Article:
A platform used by healthcare workers in the Philippines designed to share data about COVID-19 cases contained multiple flaws that exposed healthcare worker data and could potentially could have leaked patient data.
Vulnerabilities found in both the COVID-KAYA platform’s web and Android apps allowed for unauthorized users to access private data about the platform’s users and potentially patient data, according to a report from researchers at the The Citizen Lab, an interdisciplinary laboratory based at the University of Toronto.
The Citizen Lab’s report is the latest example of how the COVID-19 pandemic has spurred a host of security problems for the healthcare sector to deal with – including securing data and ransomware attacks. In addition to opportunistic threat actors using the pandemic and related issues for their own gain in socially engineered phishing and other campaigns, the flood of new data related to the pandemic is also testing the security of systems used to store and share this data.
COVID-KAYA was deployed on June 2 to allow frontline healthcare workers in the Philippines to automate their collection and sharing of coronavirus case information with the country’s Department of Health. The app has web, iOS and Android versions and was built using Cordova, a cross-platform application development framework that allows developers to build applications using web technologies and then deploy the same code to both web and mobile platforms.
“Our analysis found that both of these versions of COVID-KAYA contain vulnerabilities disclosing data otherwise protected by ‘superuser’ credentials,” according to the report, written by Citizen Lab’s Pellaeon Lin, Jeffrey Knockel, Adam Senft, Irene Poetranto, Stephanie Tran, and Ron Deibert.
Researchers point to two vulnerabilities that have since been patched—one in the COVID-KAYA web app and another in the Android app—that attackers could have exploited to expose sensitive data from the system.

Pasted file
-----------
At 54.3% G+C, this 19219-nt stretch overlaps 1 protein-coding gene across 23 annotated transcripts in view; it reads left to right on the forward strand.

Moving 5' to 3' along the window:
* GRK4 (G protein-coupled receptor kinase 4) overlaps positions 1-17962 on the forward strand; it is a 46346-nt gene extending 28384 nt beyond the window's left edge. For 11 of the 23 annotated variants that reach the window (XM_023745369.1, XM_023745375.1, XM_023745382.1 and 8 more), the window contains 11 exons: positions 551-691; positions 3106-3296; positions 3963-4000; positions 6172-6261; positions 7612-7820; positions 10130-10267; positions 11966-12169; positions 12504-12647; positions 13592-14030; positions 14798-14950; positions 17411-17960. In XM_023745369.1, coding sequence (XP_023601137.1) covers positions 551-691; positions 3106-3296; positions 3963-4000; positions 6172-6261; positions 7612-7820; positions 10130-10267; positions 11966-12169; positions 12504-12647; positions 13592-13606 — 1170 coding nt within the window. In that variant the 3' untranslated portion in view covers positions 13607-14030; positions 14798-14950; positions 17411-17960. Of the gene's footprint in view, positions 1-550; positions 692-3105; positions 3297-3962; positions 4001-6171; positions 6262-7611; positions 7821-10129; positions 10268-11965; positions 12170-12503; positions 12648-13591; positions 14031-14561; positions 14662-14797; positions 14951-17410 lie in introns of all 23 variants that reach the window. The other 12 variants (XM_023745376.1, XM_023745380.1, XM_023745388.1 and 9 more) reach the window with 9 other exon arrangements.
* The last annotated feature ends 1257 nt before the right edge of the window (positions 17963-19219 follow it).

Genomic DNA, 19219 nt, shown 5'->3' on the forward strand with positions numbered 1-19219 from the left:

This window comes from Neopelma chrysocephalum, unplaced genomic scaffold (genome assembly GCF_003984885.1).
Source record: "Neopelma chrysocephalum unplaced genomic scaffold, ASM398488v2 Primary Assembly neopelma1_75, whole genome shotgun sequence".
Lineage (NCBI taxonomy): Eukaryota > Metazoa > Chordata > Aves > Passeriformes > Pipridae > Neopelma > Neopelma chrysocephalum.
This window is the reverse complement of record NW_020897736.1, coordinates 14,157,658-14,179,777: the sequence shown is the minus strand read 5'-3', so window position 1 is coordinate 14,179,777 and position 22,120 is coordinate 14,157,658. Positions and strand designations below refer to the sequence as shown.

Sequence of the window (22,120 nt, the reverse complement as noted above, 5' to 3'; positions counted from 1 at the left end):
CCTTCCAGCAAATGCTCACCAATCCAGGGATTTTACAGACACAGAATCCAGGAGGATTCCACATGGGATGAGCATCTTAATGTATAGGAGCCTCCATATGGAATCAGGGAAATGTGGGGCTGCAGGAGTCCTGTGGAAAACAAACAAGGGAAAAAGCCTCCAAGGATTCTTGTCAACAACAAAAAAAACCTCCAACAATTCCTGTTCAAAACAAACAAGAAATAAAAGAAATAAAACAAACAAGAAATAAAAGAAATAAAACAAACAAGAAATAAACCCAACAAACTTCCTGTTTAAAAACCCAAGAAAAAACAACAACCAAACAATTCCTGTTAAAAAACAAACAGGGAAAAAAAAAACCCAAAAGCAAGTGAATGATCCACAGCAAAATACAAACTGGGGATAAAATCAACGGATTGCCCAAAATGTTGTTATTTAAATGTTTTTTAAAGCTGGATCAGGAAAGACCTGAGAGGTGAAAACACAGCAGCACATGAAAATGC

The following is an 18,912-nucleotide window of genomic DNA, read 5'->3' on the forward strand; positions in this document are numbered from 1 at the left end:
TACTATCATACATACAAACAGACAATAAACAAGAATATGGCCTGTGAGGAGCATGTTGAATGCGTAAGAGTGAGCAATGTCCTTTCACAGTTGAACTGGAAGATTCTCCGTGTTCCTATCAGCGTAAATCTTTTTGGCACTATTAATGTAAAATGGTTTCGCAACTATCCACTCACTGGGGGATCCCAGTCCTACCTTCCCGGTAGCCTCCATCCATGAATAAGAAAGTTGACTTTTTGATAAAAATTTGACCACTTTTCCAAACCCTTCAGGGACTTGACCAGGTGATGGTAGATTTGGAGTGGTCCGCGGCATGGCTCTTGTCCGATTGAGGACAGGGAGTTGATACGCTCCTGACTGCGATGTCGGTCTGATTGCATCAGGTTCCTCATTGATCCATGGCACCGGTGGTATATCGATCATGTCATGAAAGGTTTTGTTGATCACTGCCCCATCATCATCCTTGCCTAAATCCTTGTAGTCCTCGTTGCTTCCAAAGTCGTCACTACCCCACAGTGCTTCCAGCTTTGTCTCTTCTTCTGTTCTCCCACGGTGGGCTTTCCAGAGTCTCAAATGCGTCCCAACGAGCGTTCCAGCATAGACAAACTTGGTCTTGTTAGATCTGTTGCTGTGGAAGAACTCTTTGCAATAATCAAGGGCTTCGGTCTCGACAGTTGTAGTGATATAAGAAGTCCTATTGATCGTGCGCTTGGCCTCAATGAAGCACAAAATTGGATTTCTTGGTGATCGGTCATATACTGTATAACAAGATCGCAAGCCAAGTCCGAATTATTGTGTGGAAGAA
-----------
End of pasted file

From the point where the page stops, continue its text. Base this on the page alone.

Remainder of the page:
The web app’s flaw resided in its authentication logic. The vulnerability allowed “otherwise restricted access to API endpoints, exposing the names and locations of health centers as well as the names of over 30,000 healthcare providers who have signed up to use the app,” researchers said. They also said the app could have exposed sensitive patient data, although this remains unconfirmed.
Meanwhile, the COVID-KAYA Android app used hardcoded API credentials that also allowed access to the names of healthcare providers and potentially sensitive patient data as well, researchers wrote.
The Citizen Lab team disclosed the web app vulnerability to the app’s developers—including officials from Dure Technologies, the Philippines Department of Health, and the World Health Organization (WHO) Philippines–on Aug. 18, and the Android app’s vulnerability on Sept.14. Both flaws have been identified and patched as of Oct. 29, and any leaked credentials have been invalidated, researchers confirmed.
The authentication flaw in the web app stemmed from a login page used to authenticate valid users with a username and password. At first sight it appeared that the page functioned normally; if someone signed in with an invalid username and/or password, it let the person know, researchers reported.
“However, in our testing, we found that, after attempting to sign in with an invalid username or password, the web app appeared to grant us, without notification, access to API endpoints and tools normally unavailable to users who were not logged in,” researchers wrote. “These API endpoints and tools were easily discoverable.”
For example, the team discovered an API endpoint by taking the publicly accessible end point for resetting a user’s forgotten password and then deleting part of the URL. The new URL redirected them to a page that appeared to be a master directory of API endpoints, one of which seemed capable of enumerating all enumerating all 30,087 (at the time of access) users of the app, researchers said.
Further modification of the URL allowed them to access the system and view all the health centers and healthcare providers were affiliated with the app, as organized by country and city, as well as access other sensitive data, researchers said.
In their analysis of the COVID-KAYA Android app version 1.4.7, researchers found a flaw in how a source file of the app’s source code handled hard-coded credentials used for accessing the web interface of the system’s dashboard. The vulnerability could be used to access sensitive data from API endpoints by allowing unauthorized log-in to the log in to the dashboard, researchers said.
Two weeks ago, another COVID-19-related data breach occurred when a cyber-attack hit COVID-19 vaccine manufacturer Dr. Reddy’s Laboratories, the contractor for Russia’s “Sputinik V” COVID-19 vaccine, which is about to enter Phase 2 human trials. The company shut down its plants in Brazil, India, Russia, the U.K. and the U.S. as well as isolated data-centers services to apply remediations.
Hackers Put Bullseye on Healthcare: On Nov. 18 at 2 p.m. EDT find out why hospitals are getting hammered by ransomware attacks in 2020. Save your spot for this FREE webinar on healthcare cybersecurity priorities and hear from leading security voices on how data security, ransomware and patching need to be a priority for every sector, and why. Join us Wed., Nov. 18, 2-3 p.m. EDT for this LIVE, limited-engagement webinar.